Outdoor Electrical Safety
- Be alert, look up, and stay alive. These are the keys to boating safety. For the unprepared sailor, power lines pose a potentially life-threatening situation.
- Avoid contact with overhead power lines by checking the clearance before raising or lowering your mast or spar. Remember, both wooden and metal spars or masts can conduct electricity.
- Consider tides when determining overhead clearances. Overhead clearances that are adequate for your vessel at low tide may not be adequate for your vessel at high tide.
- Keep all drying sails and sheet lines from blowing into power lines.
- Remove or lower antennas or flags from large cruise vessels and sailboat hulls before transporting your boat over land. Know the total height of your trailer and boat with and without the mast up.
- Don’t haul, store or sail your boat unless you have at least 10 feet of clearance between the highest point of your boat and the lowest point of all power lines. Remember, overhead power lines exist over roads, parking lots and other boat storage facilities, as well as above waterways.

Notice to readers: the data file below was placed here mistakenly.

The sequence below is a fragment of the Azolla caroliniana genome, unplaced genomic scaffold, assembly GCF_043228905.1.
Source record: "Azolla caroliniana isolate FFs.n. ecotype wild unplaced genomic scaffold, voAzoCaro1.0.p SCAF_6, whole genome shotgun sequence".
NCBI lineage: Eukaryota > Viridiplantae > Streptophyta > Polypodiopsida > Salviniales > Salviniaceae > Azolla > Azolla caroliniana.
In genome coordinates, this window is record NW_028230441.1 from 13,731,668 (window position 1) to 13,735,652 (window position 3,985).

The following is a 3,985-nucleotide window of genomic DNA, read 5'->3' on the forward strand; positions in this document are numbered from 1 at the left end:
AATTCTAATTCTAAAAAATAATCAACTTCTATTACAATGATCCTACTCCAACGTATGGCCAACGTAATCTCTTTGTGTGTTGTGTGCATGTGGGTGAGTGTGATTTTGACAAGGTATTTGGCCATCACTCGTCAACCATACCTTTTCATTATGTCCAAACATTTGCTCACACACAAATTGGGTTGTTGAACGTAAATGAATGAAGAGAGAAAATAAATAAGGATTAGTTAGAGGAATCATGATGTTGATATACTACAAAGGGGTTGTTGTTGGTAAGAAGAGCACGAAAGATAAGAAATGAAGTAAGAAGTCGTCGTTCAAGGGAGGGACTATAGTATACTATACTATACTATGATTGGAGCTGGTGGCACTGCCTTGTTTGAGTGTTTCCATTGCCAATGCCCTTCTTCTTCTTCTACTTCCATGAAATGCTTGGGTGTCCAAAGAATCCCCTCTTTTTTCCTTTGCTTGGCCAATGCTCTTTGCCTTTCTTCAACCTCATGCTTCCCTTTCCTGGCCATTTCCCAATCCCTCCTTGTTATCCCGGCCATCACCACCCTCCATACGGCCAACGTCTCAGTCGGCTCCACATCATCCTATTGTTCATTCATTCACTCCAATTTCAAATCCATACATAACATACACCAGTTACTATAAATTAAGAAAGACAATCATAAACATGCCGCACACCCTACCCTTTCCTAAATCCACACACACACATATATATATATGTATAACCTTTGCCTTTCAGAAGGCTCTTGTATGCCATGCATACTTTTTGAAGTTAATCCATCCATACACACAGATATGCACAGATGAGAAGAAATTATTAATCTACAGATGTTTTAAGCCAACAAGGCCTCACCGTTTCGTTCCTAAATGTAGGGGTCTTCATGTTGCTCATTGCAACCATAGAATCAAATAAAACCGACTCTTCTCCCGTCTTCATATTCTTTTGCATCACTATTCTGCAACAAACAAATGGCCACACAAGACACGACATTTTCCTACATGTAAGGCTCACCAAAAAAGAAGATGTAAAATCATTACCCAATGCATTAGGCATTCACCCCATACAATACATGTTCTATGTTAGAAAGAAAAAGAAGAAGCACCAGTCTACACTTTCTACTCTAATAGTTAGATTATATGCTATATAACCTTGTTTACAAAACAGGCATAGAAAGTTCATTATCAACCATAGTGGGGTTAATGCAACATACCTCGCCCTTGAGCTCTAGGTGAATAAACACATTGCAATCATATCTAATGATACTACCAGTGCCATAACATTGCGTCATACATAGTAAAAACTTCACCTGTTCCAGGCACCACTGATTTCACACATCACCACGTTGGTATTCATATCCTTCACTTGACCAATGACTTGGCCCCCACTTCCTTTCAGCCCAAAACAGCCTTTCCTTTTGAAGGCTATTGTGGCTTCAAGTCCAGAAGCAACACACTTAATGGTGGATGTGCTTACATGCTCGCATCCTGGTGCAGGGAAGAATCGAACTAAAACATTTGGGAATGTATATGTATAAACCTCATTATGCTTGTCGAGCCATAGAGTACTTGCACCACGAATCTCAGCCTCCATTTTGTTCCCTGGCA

- Be careful when pulling your sailboat on the beach or when docking. Always look up for overhead power lines.
- Watch out for overhead power lines when removing your boat from the water. Ask another person to direct you so that you can safely clear all power lines by at least 10 feet.
- Be aware of signs that indicate underwater gas or electric utility lines. Don’t anchor your boat near underwater cables or pipelines. At low tide, clearances to underwater cables and pipelines could be inadequate for your vessel.
- Check for wires overhead when fishing.
|Read our Power Line Safety for Sailors brochure|
- Make sure there are no power lines over a swimming pool.
- Do not swim during a thunderstorm.
- Keep electric appliances (i.e. radios) at least 10 feet away from swimming pools.
- Make sure all electrical equipment used for swimming pools (even the cleaning equipment) is grounded.